Gardiner Institute of Medicine

Description

In November, 1936, a joint committee of representatives of the University Court and Managers of the Western Infirmary chaired by the Principal, Sir Hector Hetherington, met to consider the establishment of a Medical Department at the Western Infirmary. The Department was to be known as the Gardiner Institute of Medicine and was erected through the generosity of Sir Frederick C. Gardiner and the Trustees of his late brother Mr. William G. Gardiner towards which the sum of £20,000–£25,000 had been contributed.

The committee agreed that the vacant site fronting on Church Street between the Pathological and Ophthalmological Departments would provide the accommodation desired by Sir John McNee, Regius Professor of Practice of Medicine at the University of Glasgow from 1936 to 1953. It was also agreed that within the Institute a limited number of beds should be provided for patients requiring special observation or who were of special scientific interest, the Infirmary meeting the cost of nursing and maintenance. The completed Institute originally contained five beds for patients in three single rooms and a two-bedded room. It was also agreed by the committee that the fabric of the building would be the property of the Infirmary and the University would be responsible for equipment, laboratory expenses, technicians and any experimental work carried out in the Institute.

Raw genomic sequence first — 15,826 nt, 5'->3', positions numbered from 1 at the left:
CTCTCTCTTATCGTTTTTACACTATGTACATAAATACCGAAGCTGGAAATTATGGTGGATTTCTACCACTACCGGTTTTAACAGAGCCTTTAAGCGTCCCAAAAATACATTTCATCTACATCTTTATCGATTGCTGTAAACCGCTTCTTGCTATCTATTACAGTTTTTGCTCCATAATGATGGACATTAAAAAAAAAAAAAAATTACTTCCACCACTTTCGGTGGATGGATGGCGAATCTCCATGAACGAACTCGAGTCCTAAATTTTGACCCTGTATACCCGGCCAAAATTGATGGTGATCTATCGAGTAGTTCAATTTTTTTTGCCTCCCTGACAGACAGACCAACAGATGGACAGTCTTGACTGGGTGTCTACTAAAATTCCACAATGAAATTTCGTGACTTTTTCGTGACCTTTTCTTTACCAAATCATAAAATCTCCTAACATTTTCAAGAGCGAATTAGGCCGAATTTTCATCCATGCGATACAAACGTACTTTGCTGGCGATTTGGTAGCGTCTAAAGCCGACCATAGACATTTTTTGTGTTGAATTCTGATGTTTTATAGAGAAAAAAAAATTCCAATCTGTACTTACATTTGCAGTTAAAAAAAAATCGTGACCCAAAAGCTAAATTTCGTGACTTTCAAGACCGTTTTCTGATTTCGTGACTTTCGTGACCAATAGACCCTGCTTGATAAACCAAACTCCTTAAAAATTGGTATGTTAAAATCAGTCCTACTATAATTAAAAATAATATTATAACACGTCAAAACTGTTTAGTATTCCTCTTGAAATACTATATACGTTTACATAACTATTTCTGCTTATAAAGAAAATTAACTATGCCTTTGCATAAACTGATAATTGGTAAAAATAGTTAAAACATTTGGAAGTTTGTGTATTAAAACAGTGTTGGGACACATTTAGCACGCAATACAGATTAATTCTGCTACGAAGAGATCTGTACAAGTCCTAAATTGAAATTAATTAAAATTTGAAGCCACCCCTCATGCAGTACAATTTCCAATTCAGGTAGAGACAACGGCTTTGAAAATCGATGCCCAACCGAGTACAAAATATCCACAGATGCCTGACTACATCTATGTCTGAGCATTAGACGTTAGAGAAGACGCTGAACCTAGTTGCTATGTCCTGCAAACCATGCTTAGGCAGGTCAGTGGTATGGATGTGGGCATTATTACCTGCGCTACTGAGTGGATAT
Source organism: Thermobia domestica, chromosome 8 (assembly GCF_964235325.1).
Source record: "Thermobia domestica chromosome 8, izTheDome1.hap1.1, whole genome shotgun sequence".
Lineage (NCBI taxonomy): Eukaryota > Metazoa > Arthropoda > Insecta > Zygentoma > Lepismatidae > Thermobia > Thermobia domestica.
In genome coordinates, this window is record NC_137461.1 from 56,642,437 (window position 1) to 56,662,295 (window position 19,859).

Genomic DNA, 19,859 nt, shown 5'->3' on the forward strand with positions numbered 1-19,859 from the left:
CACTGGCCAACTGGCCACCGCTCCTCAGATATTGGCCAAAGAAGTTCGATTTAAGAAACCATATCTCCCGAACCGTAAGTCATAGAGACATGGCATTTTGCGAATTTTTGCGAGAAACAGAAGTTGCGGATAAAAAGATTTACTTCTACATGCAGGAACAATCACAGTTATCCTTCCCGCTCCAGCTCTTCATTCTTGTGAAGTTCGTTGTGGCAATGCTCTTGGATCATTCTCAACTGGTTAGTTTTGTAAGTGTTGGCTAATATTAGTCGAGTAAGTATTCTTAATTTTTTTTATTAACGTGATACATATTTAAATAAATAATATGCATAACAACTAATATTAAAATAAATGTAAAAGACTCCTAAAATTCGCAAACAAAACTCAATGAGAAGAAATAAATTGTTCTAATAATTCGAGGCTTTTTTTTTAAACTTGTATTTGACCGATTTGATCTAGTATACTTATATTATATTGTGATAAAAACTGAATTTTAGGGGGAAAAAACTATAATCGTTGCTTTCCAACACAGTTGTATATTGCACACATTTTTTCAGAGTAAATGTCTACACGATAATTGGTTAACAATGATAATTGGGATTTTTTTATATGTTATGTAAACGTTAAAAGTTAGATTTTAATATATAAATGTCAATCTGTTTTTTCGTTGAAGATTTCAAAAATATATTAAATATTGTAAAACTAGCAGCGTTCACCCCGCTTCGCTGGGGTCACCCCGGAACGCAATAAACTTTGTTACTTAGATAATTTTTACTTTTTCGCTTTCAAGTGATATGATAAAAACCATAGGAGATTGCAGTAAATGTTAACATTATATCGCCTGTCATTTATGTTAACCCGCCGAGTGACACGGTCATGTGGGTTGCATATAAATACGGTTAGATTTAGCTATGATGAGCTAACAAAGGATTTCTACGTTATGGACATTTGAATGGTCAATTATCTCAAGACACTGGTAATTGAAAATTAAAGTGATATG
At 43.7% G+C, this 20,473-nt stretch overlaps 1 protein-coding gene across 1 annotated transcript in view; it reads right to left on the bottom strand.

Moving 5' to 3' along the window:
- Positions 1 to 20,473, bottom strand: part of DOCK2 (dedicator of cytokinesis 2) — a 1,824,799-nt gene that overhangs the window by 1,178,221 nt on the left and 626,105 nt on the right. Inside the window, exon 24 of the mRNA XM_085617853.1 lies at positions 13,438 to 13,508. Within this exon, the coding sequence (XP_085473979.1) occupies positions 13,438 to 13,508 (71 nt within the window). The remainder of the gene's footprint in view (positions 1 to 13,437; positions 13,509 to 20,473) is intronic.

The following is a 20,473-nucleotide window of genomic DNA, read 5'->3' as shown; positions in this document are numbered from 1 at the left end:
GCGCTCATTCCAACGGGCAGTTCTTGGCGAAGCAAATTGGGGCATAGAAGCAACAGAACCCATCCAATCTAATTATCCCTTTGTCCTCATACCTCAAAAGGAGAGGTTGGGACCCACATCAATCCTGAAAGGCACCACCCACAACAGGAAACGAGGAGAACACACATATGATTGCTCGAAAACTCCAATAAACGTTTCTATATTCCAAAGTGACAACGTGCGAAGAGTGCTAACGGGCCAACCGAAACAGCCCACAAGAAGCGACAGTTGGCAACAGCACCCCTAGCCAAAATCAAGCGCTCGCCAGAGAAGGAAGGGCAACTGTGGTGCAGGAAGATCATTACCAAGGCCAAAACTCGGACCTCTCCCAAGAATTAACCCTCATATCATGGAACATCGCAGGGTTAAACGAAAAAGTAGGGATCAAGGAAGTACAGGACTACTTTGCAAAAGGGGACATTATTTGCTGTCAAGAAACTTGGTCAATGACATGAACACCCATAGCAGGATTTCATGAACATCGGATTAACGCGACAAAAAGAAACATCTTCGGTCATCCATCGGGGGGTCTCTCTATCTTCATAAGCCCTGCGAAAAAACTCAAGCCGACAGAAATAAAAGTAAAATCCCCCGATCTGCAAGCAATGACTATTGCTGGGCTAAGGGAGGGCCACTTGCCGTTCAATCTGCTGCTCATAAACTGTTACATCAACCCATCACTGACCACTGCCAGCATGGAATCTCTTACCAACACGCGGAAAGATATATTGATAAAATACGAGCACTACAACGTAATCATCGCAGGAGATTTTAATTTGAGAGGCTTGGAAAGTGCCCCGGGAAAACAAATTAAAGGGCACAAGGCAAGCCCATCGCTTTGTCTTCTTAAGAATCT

The building plans were prepared by Norman Aitken Dick of Burnet, Son & Dick and were subsequently approved. The University undertook to pay to the Western Infirmary a sum up to £22,000 for the erection of the building and an additional £900 for a library.

The Gardiner Institute of Medicine was opened by Sir Frederick Gardiner’s widow, Lady Gardiner, on 28 September 1938. The presentation of a golden key to open the doors of the new Institute was made to Lady Gardiner by Mr R. Dick on behalf of the architects, Burnet, Son & Dick, Glasgow. Sir Daniel Macaulay Stevenson, Chancellor of the University, presided at the inaugural ceremony, and recalled that Sir Frederick C. Gardiner and his brother Mr William G. Gardiner were great benefactors of the University, especially on the medical side. The Institute became an important addition to the Glasgow School of Medicine as a centre for teaching and research.

Summary

Gardiner Institute of Medicine
44 Church Street
Glasgow
G11 6NT
Record last updated: 21st May 2015